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Z68 BUYING ADVICE

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January 26, 2012 5:38:04 AM

Greetings all.
I am trying to piece together a system, I have been researching for the better part of two weeks, and I am more than lost.

I am currently running an (acer) Athlon 2 5000+, 3gigs DDR2, Vista, Radeon HD 6670.

I am looking to build a machine that will make the upgrade worthwhile, without breaking the bank, and give me room to grow. Power and reliability and (yes i will say it anyway) "futur-proof". It will primarily be used as a media center HD video storage, transcoding and some editing. Several large sata drives. Gaming is covered by the PS3.

the current PC has run into two problems. The nvidia chipset won't support hard drives larger than 2Tb (lack of FW update), and I can't help but feel my 300w (so far reliable) PSU is quickly reaching capacity (4 int. HD, DVD+R, WIFI Card, GPU, Ext HD, webcam, etc.) and it just doesn't seem worth it to invest much in said system.

I have decided on building around a i5-2500k with 8 gigs DDR3 and 550-650W PSU. I am going to keep the Radeon 6670 as it does what I need it to so far and I am on a budget. Windows 7 to start, and in the future I would like to get into Linux and overclocking.

>>>>So the Mobo Question: I am stuck around the price range of the Asus P8Z68-V Pro, Gigabyte Z68XP-(UD4, UD3P) or maybe an MSI board.... Z68A-Gd(60,80?). The ASRock Extreme4 is a bit pricey for me, so i was inclined towards the Asus.

********Questions:
1) significance of Gen 3 vs the previous gen same model board if I don't plan on upgrading this system or GPU (other than memory and OC) in the next 3-5 years.
2) Virtu ....Helpful or hinderance?
3)pci-e backwards compatibility
4)I was going to get 2000mhz memory, but it seems that 1600 mhz is more realistic?

At least two of my HDs support Sata 6gb/s so I want to know I will be able to expand on that.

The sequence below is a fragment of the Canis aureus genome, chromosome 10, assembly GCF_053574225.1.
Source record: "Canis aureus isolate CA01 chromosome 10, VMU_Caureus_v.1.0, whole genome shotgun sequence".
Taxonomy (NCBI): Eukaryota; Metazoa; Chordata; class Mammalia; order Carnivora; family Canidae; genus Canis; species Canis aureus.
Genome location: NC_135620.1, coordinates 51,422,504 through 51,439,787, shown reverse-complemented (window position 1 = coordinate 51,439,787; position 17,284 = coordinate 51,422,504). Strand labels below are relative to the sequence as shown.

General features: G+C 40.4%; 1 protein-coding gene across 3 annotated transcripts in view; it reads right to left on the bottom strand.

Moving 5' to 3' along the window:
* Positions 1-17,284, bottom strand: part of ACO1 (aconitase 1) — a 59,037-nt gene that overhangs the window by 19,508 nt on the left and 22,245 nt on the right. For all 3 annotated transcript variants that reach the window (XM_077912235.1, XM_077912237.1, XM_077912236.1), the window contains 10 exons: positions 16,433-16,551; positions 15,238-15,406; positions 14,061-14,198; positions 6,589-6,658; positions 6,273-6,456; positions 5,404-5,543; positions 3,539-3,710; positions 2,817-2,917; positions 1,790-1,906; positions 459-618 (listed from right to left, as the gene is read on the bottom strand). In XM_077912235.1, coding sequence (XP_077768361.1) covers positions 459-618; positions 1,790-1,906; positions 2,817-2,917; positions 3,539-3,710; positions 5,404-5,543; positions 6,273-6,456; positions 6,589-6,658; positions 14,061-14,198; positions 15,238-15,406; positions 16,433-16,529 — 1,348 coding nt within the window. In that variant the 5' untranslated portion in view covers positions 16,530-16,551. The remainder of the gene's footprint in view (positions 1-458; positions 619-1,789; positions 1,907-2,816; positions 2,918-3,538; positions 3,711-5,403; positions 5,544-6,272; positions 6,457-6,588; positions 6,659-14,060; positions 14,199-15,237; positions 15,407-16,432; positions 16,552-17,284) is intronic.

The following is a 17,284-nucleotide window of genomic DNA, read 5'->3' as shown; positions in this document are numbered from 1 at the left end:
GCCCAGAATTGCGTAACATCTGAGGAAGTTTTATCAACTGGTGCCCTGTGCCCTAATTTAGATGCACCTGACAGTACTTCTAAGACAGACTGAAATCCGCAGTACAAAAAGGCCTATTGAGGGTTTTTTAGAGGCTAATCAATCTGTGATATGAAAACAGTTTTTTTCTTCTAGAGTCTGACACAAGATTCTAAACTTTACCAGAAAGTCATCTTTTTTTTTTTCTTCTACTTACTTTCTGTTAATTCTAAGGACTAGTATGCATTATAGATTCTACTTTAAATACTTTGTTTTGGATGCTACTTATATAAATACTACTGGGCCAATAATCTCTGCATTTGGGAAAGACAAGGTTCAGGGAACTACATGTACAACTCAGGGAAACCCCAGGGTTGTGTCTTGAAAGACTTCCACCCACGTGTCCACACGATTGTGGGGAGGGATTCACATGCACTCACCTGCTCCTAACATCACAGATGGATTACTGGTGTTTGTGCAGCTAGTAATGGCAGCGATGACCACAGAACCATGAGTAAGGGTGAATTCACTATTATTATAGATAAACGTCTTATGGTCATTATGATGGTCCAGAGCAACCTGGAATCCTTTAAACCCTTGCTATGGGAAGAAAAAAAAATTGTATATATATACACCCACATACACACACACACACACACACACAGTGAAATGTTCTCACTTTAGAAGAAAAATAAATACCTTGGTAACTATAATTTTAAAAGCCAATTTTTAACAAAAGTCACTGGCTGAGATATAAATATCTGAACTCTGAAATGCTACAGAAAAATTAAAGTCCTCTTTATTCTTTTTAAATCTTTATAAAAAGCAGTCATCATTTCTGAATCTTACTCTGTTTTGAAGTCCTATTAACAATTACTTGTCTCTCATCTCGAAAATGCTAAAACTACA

thanks in advance.

More about : z68 buying advice

a b V Motherboard
January 26, 2012 6:07:25 AM

Since gaming is not in play, the system you propose is way overkill on a few points.

First, other than boot drive, SATA 6/gb gets you little in such a setup. However, supply seems to lean mostly that way these days. Such drives will still run fine on SATA 3/gb ports. For boards that have more SATA 6/gb ports, the price goes up, so it is up to you to decide. Whether you use the extra features of the z68 or not, I would still get it as it is the latest, and therefore the most "upgradeable" IMO.

One feature you will find valuable is the included Intel Rapid Storage Technology drivers. Most folks think this is just about SSDs, but it actually helps with multiple hard drive setups as well.

Based on my many years of experience, I would limit my search to ASUS and Gigabyte branded boards. Asrock and MSI are just OK most of the time, but also seem to have a high problem rate when you get into overclock and such, and sometimes just out of the box. They may work fine initially, but many have issues down the road. To achieve their lower cost, they use lesser grade components. Not bad components, just lesser grade. Their QA is also a little bit lax IMO. I know these things due to the fact that I worked in electronics manufacturing for 17 years as an engineer.

For the ASUS or Gigabyte board, just pick the features you want which will determine the price. Quality is the same across the entire line. I would recommend uATX since you only have the one video card. No sense paying for unused board real estate. They still have some higher end uATX boards with plenty of ports, etc.

For ram, DDR3 1333 is just fine as is 8gb.

You can certainly get the i5-2500k and overclock it, but once again, since gaming is not involved, the i3-2100 would work just as well. It is a dual core, but acts like a quad due to the mutithreading.

You are spot on about the PSU. you have been close to maxing it out. A good quality 80 plus certified or better 500w will work just fine with a little overhead cushion to take care of component aging issues. Look for units from Antec, Seasonic, and Silverstone. Corsair makes good units as well, but the lower cost ones in this wattage range can be a bit iffy, You have to go to the higher end to get a decent one, and then the other makers will have Corsair beaten on price.

edit: spelling
a b V Motherboard
January 26, 2012 6:14:43 AM

My board with a i3 2100 and dual 5770's.

http://www.gigabyte.us/products/product-page.aspx?pid=3...